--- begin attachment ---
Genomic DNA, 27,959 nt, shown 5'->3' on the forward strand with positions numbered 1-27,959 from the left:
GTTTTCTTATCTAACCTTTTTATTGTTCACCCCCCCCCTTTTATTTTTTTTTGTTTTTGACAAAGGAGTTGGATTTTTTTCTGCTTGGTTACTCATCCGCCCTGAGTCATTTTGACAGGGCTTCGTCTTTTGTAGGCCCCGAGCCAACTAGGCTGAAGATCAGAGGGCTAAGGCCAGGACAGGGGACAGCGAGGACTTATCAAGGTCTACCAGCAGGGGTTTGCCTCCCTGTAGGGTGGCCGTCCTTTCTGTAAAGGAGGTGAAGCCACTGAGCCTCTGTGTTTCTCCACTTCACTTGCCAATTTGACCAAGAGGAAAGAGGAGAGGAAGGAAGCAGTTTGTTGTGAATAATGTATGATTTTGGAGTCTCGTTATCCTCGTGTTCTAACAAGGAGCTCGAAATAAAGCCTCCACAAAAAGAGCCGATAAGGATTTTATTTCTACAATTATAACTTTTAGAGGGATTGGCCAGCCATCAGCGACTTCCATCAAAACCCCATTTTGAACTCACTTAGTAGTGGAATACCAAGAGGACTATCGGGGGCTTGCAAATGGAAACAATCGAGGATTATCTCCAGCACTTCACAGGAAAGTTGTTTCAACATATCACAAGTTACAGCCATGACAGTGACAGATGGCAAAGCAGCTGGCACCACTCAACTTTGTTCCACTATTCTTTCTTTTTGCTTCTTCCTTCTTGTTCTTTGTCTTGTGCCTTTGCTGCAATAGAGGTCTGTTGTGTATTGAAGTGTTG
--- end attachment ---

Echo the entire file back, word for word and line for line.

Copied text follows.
Genomic DNA, 27,959 nt, shown 5'->3' on the forward strand with positions numbered 1-27,959 from the left:
GTTTTCTTATCTAACCTTTTTATTGTTCACCCCCCCCCTTTTATTTTTTTTTGTTTTTGACAAAGGAGTTGGATTTTTTTCTGCTTGGTTACTCATCCGCCCTGAGTCATTTTGACAGGGCTTCGTCTTTTGTAGGCCCCGAGCCAACTAGGCTGAAGATCAGAGGGCTAAGGCCAGGACAGGGGACAGCGAGGACTTATCAAGGTCTACCAGCAGGGGTTTGCCTCCCTGTAGGGTGGCCGTCCTTTCTGTAAAGGAGGTGAAGCCACTGAGCCTCTGTGTTTCTCCACTTCACTTGCCAATTTGACCAAGAGGAAAGAGGAGAGGAAGGAAGCAGTTTGTTGTGAATAATGTATGATTTTGGAGTCTCGTTATCCTCGTGTTCTAACAAGGAGCTCGAAATAAAGCCTCCACAAAAAGAGCCGATAAGGATTTTATTTCTACAATTATAACTTTTAGAGGGATTGGCCAGCCATCAGCGACTTCCATCAAAACCCCATTTTGAACTCACTTAGTAGTGGAATACCAAGAGGACTATCGGGGGCTTGCAAATGGAAACAATCGAGGATTATCTCCAGCACTTCACAGGAAAGTTGTTTCAACATATCACAAGTTACAGCCATGACAGTGACAGATGGCAAAGCAGCTGGCACCACTCAACTTTGTTCCACTATTCTTTCTTTTTGCTTCTTCCTTCTTGTTCTTTGTCTTGTGCCTTTGCTGCAATAGAGGTCTGTTGTGTATTGAAGTGTTG